Choosing the right dimmable LED driver
LED driver designs can deliver flicker-free and fast startup dimming performance while still providing high power factor and efficiency
Dimming performance of LED lamps in legacy TRIAC-based dimmers is one of the biggest challenges for LED lighting designers. In many cases, this causes flickering and reduced dimming range compared to incandescent bulbs.
The problem is that TRIAC-based dimmers were designed for use with incandescent lamps, which have resistive loads. When LEDs started to be used with the dimmers, the low-current requirements, along with the non-resistive nature of the devices, caused the TRIACs to intermittently turn on and off, which creates the flickering effect.
Since LEDs and LED drivers have non-resistive loads, and the current required is lower than the holding current of the TRIAC in the dimmer. Not enough hold-up current when the TRIAC fires, which causes flickering and a limited dimming range.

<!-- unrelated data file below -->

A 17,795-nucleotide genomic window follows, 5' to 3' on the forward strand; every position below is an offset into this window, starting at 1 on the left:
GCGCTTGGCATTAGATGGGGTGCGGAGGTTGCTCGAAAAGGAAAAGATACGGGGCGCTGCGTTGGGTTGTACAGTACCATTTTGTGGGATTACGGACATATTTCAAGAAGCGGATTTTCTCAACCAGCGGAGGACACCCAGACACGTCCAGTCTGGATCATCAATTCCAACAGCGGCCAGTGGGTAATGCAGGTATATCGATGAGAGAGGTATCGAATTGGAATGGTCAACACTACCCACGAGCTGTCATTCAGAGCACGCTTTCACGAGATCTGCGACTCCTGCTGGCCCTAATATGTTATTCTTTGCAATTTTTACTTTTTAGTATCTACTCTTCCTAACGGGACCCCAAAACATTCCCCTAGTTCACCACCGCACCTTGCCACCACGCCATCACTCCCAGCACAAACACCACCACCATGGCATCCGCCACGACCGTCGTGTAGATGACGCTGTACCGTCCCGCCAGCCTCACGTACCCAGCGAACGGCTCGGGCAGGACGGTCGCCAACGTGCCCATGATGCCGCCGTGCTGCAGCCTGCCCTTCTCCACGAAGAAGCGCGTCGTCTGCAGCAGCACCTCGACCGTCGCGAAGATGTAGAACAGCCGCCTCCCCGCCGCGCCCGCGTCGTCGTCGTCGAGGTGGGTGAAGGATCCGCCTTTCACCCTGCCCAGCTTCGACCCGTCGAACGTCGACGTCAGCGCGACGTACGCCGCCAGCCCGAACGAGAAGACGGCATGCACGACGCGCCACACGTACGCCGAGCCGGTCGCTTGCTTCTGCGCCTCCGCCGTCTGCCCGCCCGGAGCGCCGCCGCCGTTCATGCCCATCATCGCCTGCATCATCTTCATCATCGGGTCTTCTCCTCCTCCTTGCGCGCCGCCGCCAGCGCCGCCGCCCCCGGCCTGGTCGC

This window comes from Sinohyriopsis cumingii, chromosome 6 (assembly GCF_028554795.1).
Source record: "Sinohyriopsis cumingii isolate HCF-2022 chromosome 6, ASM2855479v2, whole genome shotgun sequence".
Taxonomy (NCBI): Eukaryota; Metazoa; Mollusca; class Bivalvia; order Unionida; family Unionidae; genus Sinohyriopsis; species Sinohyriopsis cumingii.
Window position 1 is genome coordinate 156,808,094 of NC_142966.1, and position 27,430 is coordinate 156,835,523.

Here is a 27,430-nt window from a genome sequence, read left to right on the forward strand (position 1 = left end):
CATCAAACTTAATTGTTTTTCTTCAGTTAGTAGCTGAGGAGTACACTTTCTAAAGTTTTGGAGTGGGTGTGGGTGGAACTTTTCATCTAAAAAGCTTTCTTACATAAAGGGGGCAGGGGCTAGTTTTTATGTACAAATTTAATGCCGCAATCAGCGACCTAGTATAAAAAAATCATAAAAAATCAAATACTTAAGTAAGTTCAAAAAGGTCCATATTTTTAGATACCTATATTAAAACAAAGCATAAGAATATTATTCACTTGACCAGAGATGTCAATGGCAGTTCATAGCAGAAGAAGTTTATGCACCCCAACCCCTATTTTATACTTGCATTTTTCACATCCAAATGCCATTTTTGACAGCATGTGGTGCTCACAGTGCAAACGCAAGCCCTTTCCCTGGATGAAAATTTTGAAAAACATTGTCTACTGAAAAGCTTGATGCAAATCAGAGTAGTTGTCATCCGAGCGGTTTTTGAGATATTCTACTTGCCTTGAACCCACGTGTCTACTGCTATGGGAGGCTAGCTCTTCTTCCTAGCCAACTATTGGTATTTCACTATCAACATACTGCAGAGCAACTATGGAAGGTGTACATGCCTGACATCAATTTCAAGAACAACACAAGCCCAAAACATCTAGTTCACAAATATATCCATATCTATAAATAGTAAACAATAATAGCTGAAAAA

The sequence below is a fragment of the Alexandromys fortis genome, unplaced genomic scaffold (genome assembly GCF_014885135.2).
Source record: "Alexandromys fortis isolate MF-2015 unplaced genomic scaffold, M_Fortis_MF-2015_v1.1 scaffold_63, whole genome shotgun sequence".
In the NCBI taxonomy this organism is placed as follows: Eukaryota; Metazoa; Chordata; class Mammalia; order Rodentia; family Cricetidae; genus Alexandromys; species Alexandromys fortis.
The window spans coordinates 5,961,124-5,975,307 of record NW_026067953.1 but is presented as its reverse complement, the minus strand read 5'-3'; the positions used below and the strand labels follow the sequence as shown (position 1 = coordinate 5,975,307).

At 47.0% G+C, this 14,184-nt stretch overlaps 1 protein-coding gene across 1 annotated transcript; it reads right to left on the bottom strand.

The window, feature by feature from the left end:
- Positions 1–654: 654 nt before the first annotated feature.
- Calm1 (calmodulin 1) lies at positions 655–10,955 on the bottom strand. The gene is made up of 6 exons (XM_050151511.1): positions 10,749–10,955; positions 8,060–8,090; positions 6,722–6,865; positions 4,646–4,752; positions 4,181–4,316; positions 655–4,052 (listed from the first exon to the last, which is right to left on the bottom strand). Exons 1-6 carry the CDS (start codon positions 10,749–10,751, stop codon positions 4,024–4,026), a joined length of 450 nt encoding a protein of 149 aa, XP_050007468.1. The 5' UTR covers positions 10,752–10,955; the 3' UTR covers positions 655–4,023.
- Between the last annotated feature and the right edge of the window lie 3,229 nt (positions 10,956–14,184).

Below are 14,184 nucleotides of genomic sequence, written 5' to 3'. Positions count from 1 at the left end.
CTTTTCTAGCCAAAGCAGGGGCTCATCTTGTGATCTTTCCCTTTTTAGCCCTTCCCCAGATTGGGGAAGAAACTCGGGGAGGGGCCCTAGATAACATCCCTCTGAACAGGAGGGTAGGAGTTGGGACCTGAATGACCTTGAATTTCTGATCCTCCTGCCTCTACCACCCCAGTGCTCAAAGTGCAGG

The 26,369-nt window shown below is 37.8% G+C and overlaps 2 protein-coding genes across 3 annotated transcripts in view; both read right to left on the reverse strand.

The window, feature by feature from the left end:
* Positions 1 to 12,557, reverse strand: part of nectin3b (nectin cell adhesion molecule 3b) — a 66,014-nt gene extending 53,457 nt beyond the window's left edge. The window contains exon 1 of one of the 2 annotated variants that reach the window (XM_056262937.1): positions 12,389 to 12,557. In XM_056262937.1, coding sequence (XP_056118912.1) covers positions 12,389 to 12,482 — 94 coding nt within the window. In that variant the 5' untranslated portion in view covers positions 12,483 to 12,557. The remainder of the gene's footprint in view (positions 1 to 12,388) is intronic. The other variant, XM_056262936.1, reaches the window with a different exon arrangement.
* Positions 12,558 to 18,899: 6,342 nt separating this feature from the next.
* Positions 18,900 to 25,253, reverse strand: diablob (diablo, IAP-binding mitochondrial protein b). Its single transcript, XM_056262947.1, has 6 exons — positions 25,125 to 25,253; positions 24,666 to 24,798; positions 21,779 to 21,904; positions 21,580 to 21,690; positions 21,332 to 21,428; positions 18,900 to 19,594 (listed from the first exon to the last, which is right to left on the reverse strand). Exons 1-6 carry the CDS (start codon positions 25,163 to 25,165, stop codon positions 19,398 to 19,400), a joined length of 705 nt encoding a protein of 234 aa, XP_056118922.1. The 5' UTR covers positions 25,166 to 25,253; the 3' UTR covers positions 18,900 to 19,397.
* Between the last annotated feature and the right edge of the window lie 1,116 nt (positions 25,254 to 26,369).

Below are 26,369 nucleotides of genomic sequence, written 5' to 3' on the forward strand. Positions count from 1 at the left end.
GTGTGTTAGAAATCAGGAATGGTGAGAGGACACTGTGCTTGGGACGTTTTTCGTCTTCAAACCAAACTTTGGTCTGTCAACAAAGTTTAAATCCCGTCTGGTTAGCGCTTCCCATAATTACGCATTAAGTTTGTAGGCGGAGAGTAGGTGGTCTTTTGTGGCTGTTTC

At issue is that the TRIAC needs a certain amount of latching current and holding current, which aren’t met by an LED bulb, which in turn means the TRIAC will intermittently turn on and off.
To provide the latching and holding current, LED driver IC makers are now adding bleeding and damping circuits to their designs. A bleeding circuit (typically a small resistor with an input capacitor) provides the latching and holding current, and eliminates the misfiring of the TRIAC. It can be implemented as a passive or active bleeder.